News / Africa

Aid Groups Return to Remote Parts of Jonglei: Official

United Nations troops protect civilians in Jonglei state in April.
United Nations troops protect civilians in Jonglei state in April.
Andrew Green
Humanitarian aid groups have begun returning to remote areas in Jonglei state where tens of thousands of people are reported to be in need of emergency assistance following months of violence, a top relief official in South Sudan said Friday.

“The United Nations and its partners have been able to gain some access to the more remote areas in which people have been staying for the past couple of months because of the hostilities that have been taking place there,” said the United Nations’ top relief official in South Sudan, Toby Lanzer.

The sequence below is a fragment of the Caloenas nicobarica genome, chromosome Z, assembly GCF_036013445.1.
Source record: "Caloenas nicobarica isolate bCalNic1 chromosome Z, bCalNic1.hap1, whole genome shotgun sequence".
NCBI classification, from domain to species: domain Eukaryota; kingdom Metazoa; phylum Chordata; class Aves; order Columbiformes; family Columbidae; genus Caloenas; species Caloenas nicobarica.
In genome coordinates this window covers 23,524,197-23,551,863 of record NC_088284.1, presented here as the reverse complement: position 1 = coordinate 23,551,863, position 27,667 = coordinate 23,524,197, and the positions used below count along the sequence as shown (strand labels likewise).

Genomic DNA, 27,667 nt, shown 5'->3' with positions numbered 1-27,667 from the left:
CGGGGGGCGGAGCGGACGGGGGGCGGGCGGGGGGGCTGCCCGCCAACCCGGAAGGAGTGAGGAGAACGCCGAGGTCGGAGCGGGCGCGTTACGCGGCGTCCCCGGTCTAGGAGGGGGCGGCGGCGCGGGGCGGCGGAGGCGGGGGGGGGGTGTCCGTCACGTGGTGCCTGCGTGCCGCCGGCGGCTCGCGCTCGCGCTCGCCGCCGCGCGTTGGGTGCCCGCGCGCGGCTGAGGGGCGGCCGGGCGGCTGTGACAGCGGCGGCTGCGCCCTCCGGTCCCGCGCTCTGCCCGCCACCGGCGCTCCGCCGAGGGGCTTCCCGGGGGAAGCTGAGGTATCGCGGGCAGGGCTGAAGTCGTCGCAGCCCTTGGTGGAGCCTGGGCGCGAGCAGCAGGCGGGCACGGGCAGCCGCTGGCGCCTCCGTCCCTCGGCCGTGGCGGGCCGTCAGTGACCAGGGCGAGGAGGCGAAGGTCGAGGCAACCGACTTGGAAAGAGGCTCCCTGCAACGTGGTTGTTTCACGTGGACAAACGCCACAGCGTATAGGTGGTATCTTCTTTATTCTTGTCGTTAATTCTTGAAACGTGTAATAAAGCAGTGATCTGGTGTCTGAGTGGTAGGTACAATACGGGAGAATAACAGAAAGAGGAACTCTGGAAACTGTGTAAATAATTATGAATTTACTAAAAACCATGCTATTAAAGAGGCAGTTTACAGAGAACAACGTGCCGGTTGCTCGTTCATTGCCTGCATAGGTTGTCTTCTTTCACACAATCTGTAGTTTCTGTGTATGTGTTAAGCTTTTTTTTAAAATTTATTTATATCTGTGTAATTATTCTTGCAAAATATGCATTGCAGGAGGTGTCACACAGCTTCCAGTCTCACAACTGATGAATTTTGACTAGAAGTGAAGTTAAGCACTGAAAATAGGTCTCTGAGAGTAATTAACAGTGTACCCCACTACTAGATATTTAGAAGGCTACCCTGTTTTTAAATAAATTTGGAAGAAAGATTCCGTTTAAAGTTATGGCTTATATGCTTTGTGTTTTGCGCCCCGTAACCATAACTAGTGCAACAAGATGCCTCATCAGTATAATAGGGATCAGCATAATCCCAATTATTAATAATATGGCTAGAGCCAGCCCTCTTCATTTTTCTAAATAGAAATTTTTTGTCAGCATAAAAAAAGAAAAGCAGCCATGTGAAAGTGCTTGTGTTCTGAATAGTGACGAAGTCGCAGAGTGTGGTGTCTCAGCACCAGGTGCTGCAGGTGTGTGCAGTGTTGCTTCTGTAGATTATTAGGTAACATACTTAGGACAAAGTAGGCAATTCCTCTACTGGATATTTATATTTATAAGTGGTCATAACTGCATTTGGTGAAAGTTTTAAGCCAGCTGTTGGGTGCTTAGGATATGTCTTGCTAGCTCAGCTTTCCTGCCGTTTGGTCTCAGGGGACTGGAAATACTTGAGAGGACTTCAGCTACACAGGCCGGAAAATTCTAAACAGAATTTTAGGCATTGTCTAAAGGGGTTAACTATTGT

“There’s been some steady, albeit slow, improvements over the past few weeks,” Lanzer said of the restive state, where intercommunal fighting between the Lou Nuer and Murle has pushed tens of thousands of civilians to flee their homes, and U.N. agencies and humanitarian aid groups have pulled out of towns to escape fighting between government forces and rebels led by David Yau Yau.

“I think we’re all gunning to make sure this slow progress is sustained and we’ll do our best to build on that," said Lanzer.

The United Nations has approved $6 million in aid for Jonglei on top of $5 million allocated in June. The funds will be used to expand food relief efforts, with some of the money earmarked for items including blankets and plastic sheeting to construct shelters, Lanzer said, adding that more money would be needed.

"The latest contribution from the central emergency response fund of $6 million is very, very useful. We’re going to need more money from the donor community,” he said.